There is no right way to travel. By traveling alone you can be true to your own, uniquely wonderful travel style, and explore the world on your own time frame.
3. You’ll have time for deep reflection
One of the reasons I find solo travel so enjoyable is because it allows me to have time for deep reflection. When I travel (or even just in my everyday life in Costa Rica), my phone is in airplane mode so I can only use it when it is connected to Wifi. Being unplugged from technology and other people, allows me to disconnect and just think.
One of the greatest things about traveling is that it doesn’t mean we are reflecting in a vacuum of blank space. When we travel we are exposed to new sites, fragrances, tastes, languages and ideas. We bring what we know about life to the places we visit, but all the new information our senses consume can change the way we think about what we know, or what we think we know.
Climbing sea cliffs in Lagos, Portugal taught me we can never really know a landscape thoroughly and made me take a second look at the cliffs and landscapes of my childhood in California that I had long assumed I knew completely.
At Auschwitz Concentration Camp I was forcefully struck by the realization that, unlike the millions of women like me who perished there, my feet could take me away from this place of horror to where ever in the world I want to go and toward whatever dreams I wish to pursue.
I haven’t been the same person since setting foot in any of the places I’ve been too, and I have often found more meaning in places when I visit them alone. If I am traveling with a partner and talking the whole time I know I would not think deep enough to reach the same conclusions.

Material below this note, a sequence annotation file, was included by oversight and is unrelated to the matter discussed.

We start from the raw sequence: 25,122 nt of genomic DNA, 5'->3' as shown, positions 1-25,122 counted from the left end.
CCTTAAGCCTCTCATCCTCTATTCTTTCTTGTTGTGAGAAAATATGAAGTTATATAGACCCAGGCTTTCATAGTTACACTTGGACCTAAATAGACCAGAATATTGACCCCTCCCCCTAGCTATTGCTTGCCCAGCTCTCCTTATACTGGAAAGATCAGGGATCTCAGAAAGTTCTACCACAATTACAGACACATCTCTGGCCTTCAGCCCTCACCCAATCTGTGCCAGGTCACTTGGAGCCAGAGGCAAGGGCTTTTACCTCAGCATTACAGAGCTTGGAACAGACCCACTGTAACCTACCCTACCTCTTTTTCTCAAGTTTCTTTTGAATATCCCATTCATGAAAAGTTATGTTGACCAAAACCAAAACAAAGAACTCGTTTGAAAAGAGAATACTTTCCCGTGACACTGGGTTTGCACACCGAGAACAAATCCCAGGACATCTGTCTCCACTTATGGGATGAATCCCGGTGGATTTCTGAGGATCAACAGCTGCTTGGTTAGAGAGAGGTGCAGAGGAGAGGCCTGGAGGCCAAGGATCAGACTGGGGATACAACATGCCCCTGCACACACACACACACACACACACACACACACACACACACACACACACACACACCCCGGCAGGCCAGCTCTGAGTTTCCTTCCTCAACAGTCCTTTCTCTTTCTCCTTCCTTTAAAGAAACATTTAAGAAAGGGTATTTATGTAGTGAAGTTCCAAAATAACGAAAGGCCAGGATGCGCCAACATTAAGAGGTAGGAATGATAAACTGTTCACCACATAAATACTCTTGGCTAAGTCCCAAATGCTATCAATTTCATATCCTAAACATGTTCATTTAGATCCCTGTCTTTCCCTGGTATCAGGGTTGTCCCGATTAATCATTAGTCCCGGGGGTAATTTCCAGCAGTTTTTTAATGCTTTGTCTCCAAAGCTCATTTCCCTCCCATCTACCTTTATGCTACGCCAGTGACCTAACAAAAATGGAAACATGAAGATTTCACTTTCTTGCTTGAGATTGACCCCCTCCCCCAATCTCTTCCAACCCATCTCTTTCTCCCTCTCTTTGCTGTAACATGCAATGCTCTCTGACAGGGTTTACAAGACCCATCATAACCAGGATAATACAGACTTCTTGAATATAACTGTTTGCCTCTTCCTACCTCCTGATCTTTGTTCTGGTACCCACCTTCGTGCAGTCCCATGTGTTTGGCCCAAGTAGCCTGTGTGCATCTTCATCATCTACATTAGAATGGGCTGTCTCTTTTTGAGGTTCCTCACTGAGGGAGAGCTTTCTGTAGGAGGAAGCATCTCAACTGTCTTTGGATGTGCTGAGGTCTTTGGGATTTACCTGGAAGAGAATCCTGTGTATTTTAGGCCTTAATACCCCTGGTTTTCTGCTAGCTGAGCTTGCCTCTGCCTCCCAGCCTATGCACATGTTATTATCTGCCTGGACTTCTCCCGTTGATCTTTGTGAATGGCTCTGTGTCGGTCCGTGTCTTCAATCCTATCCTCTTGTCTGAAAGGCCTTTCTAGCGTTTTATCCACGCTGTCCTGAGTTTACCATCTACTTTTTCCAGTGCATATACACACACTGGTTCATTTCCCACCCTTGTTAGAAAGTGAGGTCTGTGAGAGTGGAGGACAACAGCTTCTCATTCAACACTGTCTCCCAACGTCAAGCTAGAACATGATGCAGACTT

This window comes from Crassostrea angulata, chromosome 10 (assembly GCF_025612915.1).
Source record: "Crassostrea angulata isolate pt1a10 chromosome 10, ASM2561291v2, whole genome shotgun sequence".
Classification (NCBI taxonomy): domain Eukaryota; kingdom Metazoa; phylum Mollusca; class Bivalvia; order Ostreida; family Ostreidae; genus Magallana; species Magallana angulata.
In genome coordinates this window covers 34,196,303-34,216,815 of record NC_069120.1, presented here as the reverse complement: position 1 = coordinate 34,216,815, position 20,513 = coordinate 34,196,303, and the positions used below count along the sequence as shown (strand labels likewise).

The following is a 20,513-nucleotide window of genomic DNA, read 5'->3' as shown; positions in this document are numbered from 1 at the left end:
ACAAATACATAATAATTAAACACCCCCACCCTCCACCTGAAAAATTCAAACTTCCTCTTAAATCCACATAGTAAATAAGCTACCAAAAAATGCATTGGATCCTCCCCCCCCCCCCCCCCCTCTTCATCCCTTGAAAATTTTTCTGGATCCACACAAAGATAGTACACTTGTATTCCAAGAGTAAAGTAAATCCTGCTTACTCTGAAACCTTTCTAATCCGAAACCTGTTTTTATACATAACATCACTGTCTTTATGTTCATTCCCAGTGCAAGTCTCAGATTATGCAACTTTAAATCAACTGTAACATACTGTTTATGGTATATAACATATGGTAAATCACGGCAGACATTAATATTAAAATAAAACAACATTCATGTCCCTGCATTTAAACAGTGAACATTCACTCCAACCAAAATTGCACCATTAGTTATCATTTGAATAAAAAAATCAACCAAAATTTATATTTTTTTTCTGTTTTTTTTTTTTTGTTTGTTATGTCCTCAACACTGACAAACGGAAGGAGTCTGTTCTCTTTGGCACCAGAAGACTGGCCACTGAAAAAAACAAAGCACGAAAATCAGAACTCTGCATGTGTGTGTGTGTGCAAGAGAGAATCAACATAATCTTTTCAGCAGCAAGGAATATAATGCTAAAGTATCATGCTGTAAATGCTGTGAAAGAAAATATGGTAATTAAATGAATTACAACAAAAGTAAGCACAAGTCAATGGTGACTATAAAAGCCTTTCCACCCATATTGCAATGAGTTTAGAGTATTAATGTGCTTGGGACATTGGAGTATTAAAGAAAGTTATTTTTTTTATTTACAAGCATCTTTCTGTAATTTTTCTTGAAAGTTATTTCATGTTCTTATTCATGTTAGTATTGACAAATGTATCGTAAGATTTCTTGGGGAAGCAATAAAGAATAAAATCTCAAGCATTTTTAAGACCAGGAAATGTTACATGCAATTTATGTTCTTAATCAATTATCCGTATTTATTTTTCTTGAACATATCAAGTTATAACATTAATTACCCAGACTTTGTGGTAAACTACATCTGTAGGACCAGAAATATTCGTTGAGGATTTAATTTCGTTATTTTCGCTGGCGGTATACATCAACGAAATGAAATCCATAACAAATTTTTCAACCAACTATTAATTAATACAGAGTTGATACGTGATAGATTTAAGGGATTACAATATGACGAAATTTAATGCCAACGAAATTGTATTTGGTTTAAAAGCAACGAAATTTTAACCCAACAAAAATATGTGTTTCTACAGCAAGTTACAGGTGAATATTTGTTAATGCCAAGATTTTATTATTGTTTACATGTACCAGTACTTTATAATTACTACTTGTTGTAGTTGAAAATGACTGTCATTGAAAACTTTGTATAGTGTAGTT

4. You will meet more people
What? You’ll meet more people when you travel solo? Yes. Even if you are an introvert, you will probably find you reach your threshold of silence while wandering around alone and find this forces you to talk to the people around you, even if this something you don’t normally do. Be it at your hostel, on the train, in restaurants, or in bars, when you travel alone, the people around you become something more than strangers – they become possible conversation partners.
I love traveling with friends and family, but when I travel with a partner or a group I find that I don’t talk to strangers as much as I am content in my bubble of companionship.
Traveling alone can also be a great conversation starter. Too many times to count I’ve been asked (usually by kind families) about the fact I am traveling alone and why I am doing this. with a confused manner. I’ve learned to not be offended by such questions, but use the ice breaker as a way to take the conversation to the next level.
The world is full of solo travelers, and I think the law of attraction has a way of bringing them together. I’ve had many wonderful walking tour, dinning and bar hopping experiences with fellow solo travelers looking to connect with someone.
5. You will feel more independent
I was so miserable during much of my solo trek through Australia that I often wondered if it was worth it. Yes. It is. Travel is always worth it.
Five years later I look back on my 21-year old self and I am so proud of her. I can forever say that when I was 21 I traveled by myself alone in a foreign country for three weeks. So far nothing I have accomplished since then has topped the pride I feel in myself for taking that first solo trip.
So what are you waiting for? If your travel dreams are about ready to make you burst at the seams, just go! I know it is scary to start out on your first solo trip, but you are going to look back and be so proud of yourself. Besides, I’ll bet you’ll not only learn more about yourself, but make at least a few new friends along the way.